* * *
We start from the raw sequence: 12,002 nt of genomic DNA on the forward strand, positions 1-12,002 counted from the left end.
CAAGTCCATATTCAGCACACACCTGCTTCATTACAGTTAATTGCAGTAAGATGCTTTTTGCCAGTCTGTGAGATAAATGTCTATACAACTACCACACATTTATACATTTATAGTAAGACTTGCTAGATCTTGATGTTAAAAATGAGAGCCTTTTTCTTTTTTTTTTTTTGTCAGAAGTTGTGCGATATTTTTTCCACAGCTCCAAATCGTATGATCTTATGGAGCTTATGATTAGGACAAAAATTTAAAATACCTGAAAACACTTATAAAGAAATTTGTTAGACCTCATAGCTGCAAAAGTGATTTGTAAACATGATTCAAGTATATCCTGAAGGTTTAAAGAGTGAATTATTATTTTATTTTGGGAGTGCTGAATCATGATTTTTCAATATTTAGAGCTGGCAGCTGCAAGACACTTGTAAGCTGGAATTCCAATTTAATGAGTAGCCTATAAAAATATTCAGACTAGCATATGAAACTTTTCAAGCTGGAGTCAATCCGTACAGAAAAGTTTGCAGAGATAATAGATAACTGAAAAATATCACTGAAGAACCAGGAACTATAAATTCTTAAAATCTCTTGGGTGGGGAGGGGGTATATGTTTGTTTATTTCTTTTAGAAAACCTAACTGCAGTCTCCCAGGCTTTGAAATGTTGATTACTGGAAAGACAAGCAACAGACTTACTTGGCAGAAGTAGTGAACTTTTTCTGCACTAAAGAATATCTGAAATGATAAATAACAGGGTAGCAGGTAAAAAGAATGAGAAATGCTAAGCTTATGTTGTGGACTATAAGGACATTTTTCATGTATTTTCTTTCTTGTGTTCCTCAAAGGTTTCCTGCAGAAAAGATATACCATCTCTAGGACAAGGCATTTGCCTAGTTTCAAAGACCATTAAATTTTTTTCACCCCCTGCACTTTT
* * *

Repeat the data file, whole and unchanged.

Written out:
We start from the raw sequence: 12,002 nt of genomic DNA on the forward strand, positions 1-12,002 counted from the left end.
CAAGTCCATATTCAGCACACACCTGCTTCATTACAGTTAATTGCAGTAAGATGCTTTTTGCCAGTCTGTGAGATAAATGTCTATACAACTACCACACATTTATACATTTATAGTAAGACTTGCTAGATCTTGATGTTAAAAATGAGAGCCTTTTTCTTTTTTTTTTTTTGTCAGAAGTTGTGCGATATTTTTTCCACAGCTCCAAATCGTATGATCTTATGGAGCTTATGATTAGGACAAAAATTTAAAATACCTGAAAACACTTATAAAGAAATTTGTTAGACCTCATAGCTGCAAAAGTGATTTGTAAACATGATTCAAGTATATCCTGAAGGTTTAAAGAGTGAATTATTATTTTATTTTGGGAGTGCTGAATCATGATTTTTCAATATTTAGAGCTGGCAGCTGCAAGACACTTGTAAGCTGGAATTCCAATTTAATGAGTAGCCTATAAAAATATTCAGACTAGCATATGAAACTTTTCAAGCTGGAGTCAATCCGTACAGAAAAGTTTGCAGAGATAATAGATAACTGAAAAATATCACTGAAGAACCAGGAACTATAAATTCTTAAAATCTCTTGGGTGGGGAGGGGGTATATGTTTGTTTATTTCTTTTAGAAAACCTAACTGCAGTCTCCCAGGCTTTGAAATGTTGATTACTGGAAAGACAAGCAACAGACTTACTTGGCAGAAGTAGTGAACTTTTTCTGCACTAAAGAATATCTGAAATGATAAATAACAGGGTAGCAGGTAAAAAGAATGAGAAATGCTAAGCTTATGTTGTGGACTATAAGGACATTTTTCATGTATTTTCTTTCTTGTGTTCCTCAAAGGTTTCCTGCAGAAAAGATATACCATCTCTAGGACAAGGCATTTGCCTAGTTTCAAAGACCATTAAATTTTTTTCACCCCCTGCACTTTT